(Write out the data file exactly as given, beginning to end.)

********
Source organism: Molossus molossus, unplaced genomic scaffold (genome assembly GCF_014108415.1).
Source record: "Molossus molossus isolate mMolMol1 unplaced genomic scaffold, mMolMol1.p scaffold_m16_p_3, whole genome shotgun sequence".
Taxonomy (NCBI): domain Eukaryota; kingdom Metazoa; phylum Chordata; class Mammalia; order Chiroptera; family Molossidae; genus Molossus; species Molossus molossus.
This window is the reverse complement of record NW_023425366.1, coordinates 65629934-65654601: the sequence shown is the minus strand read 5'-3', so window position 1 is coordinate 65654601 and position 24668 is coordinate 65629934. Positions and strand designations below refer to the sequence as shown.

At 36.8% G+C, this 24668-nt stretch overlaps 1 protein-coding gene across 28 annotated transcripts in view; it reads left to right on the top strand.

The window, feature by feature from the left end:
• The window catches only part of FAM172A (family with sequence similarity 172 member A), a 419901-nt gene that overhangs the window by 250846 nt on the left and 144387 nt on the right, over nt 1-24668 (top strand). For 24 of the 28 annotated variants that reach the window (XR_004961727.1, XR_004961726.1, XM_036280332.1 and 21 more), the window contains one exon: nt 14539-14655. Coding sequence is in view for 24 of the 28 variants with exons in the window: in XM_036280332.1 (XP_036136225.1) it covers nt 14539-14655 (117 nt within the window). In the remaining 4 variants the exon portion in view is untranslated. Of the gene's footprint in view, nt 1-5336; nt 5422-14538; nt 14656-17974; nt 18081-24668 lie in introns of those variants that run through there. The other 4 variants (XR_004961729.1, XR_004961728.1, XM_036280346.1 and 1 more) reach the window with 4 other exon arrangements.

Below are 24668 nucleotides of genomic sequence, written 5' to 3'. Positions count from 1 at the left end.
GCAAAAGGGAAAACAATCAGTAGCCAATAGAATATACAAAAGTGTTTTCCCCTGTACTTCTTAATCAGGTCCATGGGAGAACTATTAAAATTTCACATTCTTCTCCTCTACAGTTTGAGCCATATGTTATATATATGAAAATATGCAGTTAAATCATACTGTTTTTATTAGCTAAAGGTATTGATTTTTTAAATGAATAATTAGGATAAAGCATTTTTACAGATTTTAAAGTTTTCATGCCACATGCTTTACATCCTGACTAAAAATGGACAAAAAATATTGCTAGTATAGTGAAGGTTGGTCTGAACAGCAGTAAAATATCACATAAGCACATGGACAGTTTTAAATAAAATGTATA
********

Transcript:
Source organism: Molossus molossus, unplaced genomic scaffold (genome assembly GCF_014108415.1).
Source record: "Molossus molossus isolate mMolMol1 unplaced genomic scaffold, mMolMol1.p scaffold_m16_p_3, whole genome shotgun sequence".
Taxonomy (NCBI): domain Eukaryota; kingdom Metazoa; phylum Chordata; class Mammalia; order Chiroptera; family Molossidae; genus Molossus; species Molossus molossus.
This window is the reverse complement of record NW_023425366.1, coordinates 65629934-65654601: the sequence shown is the minus strand read 5'-3', so window position 1 is coordinate 65654601 and position 24668 is coordinate 65629934. Positions and strand designations below refer to the sequence as shown.

At 36.8% G+C, this 24668-nt stretch overlaps 1 protein-coding gene across 28 annotated transcripts in view; it reads left to right on the top strand.

The window, feature by feature from the left end:
• The window catches only part of FAM172A (family with sequence similarity 172 member A), a 419901-nt gene that overhangs the window by 250846 nt on the left and 144387 nt on the right, over nt 1-24668 (top strand). For 24 of the 28 annotated variants that reach the window (XR_004961727.1, XR_004961726.1, XM_036280332.1 and 21 more), the window contains one exon: nt 14539-14655. Coding sequence is in view for 24 of the 28 variants with exons in the window: in XM_036280332.1 (XP_036136225.1) it covers nt 14539-14655 (117 nt within the window). In the remaining 4 variants the exon portion in view is untranslated. Of the gene's footprint in view, nt 1-5336; nt 5422-14538; nt 14656-17974; nt 18081-24668 lie in introns of those variants that run through there. The other 4 variants (XR_004961729.1, XR_004961728.1, XM_036280346.1 and 1 more) reach the window with 4 other exon arrangements.

Below are 24668 nucleotides of genomic sequence, written 5' to 3'. Positions count from 1 at the left end.
GCAAAAGGGAAAACAATCAGTAGCCAATAGAATATACAAAAGTGTTTTCCCCTGTACTTCTTAATCAGGTCCATGGGAGAACTATTAAAATTTCACATTCTTCTCCTCTACAGTTTGAGCCATATGTTATATATATGAAAATATGCAGTTAAATCATACTGTTTTTATTAGCTAAAGGTATTGATTTTTTAAATGAATAATTAGGATAAAGCATTTTTACAGATTTTAAAGTTTTCATGCCACATGCTTTACATCCTGACTAAAAATGGACAAAAAATATTGCTAGTATAGTGAAGGTTGGTCTGAACAGCAGTAAAATATCACATAAGCACATGGACAGTTTTAAATAAAATGTATA